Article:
facebook

Better Late than Never?

Better Late than Never?
Family

Maryland Was the 50th State to Step in to Protect Victims of Domestic Violence

There are really two ways to look at this: one is that the State of Maryland lowered its burden of proof for victims of domestic violence in order to help them obtain Final Protective Orders. The other is that the State of Maryland finally lowered its burden of proof for victims of domestic violence in order to help them obtain Final Protective Orders.

As a divorce professional living in this 50th state myself, I set out to speak with my colleagues to find out how this new burden of proof has affected them both in and out of the courtroom. I am stunned, if not disheartened, to learn that many of them are not aware that the bill even passed. In what was supposed to be a one day review of this change, I find myself spending several weeks getting to the bottom of this. I want to find out if the lower standard is even helping domestic violence victims? And I need to look at what is bothering me the most: how do I get the word out for those who still do not know?

I haven’t been a journalist in many years. Over twenty to be exact. But I dust off my old skills and start calling the biggest sources I can find in order to get this to the media now. I start with the American Bar Association and they are instrumental in getting me directly to the people who can tell this story.

In one way it is a victory for anyone entering the court system after October of 2014, which is when Maryland’s then Governor Martin O’Malley signed the bill changing the burden of proof needed to obtain a Final Protective Order from “clear and convincing evidence,” to the new standard “a preponderance of the evidence.” (After obtaining a Temporary Restraining Order the victim then comes back approximately seven days later to ask for a Final Protective Order which can last as long one year in Maryland).

According to Gwendolyn Tate, Director of Legal Services at SARC (The Sexual Assault/Spouse Abuse Resource Center) in Maryland, “I have heard, in at least two cases the judge say that ‘had the standard been clear and convincing evidence your client would not have gotten this (Final) Protective Order.” As an attorney who regularly helps victims of domestic violence obtain Final Protective Orders, I ask what she has seen since the standard changed, “We don't have to prove 'clear and convincing' anymore…I find mentioning this to the other attorney has proved useful in negotiations."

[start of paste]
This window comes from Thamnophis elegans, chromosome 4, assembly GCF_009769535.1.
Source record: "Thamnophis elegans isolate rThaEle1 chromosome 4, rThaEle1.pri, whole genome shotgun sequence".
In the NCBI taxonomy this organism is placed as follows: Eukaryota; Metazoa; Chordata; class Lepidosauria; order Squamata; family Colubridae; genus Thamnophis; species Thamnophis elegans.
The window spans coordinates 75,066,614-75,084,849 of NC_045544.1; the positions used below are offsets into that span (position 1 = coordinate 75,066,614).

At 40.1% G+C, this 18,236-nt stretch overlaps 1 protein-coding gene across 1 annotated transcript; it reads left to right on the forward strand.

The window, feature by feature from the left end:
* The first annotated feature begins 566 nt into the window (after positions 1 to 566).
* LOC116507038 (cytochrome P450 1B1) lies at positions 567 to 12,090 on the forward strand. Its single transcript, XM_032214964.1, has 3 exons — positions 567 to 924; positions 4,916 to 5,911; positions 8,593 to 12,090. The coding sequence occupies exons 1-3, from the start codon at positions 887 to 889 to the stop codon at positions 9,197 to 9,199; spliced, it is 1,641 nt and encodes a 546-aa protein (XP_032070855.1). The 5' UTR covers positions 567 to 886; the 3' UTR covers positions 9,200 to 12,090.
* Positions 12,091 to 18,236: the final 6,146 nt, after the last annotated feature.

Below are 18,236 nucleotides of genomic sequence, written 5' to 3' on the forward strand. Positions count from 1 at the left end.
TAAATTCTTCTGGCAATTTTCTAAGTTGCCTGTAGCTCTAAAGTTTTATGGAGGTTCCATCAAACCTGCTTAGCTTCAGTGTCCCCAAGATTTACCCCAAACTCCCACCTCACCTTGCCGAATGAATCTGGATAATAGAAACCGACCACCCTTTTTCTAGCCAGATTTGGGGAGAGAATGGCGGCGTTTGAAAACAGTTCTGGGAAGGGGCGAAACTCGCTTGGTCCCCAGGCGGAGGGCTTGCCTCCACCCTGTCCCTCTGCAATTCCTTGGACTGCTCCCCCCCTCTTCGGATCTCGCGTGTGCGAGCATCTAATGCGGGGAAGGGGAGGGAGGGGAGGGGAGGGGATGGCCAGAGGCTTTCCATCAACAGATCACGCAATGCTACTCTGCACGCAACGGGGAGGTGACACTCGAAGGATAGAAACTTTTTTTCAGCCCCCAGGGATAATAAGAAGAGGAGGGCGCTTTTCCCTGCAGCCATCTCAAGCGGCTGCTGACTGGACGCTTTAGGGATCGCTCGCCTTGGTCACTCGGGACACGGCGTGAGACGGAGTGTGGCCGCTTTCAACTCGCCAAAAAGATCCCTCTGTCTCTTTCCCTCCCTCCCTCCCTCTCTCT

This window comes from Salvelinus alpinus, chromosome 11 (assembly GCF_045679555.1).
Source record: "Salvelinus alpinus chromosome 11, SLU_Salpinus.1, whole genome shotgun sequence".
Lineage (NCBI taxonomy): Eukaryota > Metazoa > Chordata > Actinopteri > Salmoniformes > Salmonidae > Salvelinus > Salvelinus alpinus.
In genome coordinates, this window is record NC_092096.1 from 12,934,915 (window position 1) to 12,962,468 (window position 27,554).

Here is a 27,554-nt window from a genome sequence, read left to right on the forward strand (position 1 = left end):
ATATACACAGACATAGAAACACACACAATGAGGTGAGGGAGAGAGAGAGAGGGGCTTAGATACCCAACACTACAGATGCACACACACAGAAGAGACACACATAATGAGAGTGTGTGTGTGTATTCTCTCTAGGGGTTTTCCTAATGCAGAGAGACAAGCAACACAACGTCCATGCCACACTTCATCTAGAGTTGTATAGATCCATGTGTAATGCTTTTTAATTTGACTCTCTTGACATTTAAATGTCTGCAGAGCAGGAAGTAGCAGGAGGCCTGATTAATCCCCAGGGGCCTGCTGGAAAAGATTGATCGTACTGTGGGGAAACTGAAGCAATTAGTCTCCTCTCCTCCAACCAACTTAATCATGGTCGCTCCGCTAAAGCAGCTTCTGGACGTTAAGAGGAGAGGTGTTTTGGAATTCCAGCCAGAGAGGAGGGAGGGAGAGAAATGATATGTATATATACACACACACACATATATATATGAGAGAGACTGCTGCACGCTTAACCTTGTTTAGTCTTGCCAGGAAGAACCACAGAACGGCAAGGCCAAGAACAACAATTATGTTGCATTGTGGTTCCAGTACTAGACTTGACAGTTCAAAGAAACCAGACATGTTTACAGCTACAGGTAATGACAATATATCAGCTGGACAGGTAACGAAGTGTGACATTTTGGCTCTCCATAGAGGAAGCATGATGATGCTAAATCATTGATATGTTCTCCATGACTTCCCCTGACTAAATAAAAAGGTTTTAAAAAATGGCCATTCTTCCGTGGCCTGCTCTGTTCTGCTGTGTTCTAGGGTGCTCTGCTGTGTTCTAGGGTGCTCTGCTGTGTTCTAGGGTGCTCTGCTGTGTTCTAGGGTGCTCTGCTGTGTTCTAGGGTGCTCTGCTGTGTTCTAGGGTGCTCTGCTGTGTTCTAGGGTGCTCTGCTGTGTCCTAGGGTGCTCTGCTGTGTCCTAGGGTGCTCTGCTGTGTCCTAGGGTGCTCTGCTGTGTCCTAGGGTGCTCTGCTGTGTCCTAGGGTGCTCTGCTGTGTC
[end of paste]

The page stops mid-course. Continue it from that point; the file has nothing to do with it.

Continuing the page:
In another way, it is hard not to look back at those who came to the Maryland Court System before October of 2014 and were denied protection because they were held to a standard that was, according to Tate, “higher than that needed to prove abuse during a divorce trial.” Quite often victims spend a great deal of time gathering their courage and running to the protection of our court system only to learn that their request for protection has been denied. These victims often return to their homes, without protection from their abusers, and are injured further.

According to Court Watch Montgomery, an innovative program that gathers data in 1,000 domestic violence hearings in Montgomery County Maryland each year, then publishes findings and recommendations back to the court system in order to help victims of domestic violence gain better protection, “…domestic violence victims greatly increase their risk of injury when they take steps toward independence. Abusers who are losing control often lash out.”

So looking forward at the new burden of proof, what is the best plan for victims of domestic violence? “Go get that Temporary (Restraining Order) relief and then we'll have seven days to bolster your case,” urges Tate, “That's seven days of protection while we put in other measures of safety for your protection."

Does it matter that Maryland was the 50th state? For those who are seeking protection now and were after October of 2014 I would say I have learned that it’s a “better late than never,” type of situation. But for those who went to the courts before October of 2014 and sought the help and protection that they needed and were denied? Well, it’s a bittersweet victory. They are happy for the ones who will be protected, sad for the ones who were not. How do I know? I was one of them. 

To learn more about the burden of proof required for orders of protection in your state visit:

http://www.americanbar.org/content/dam/aba/migrated/domviol/pdfs/Standar...

Author
Expert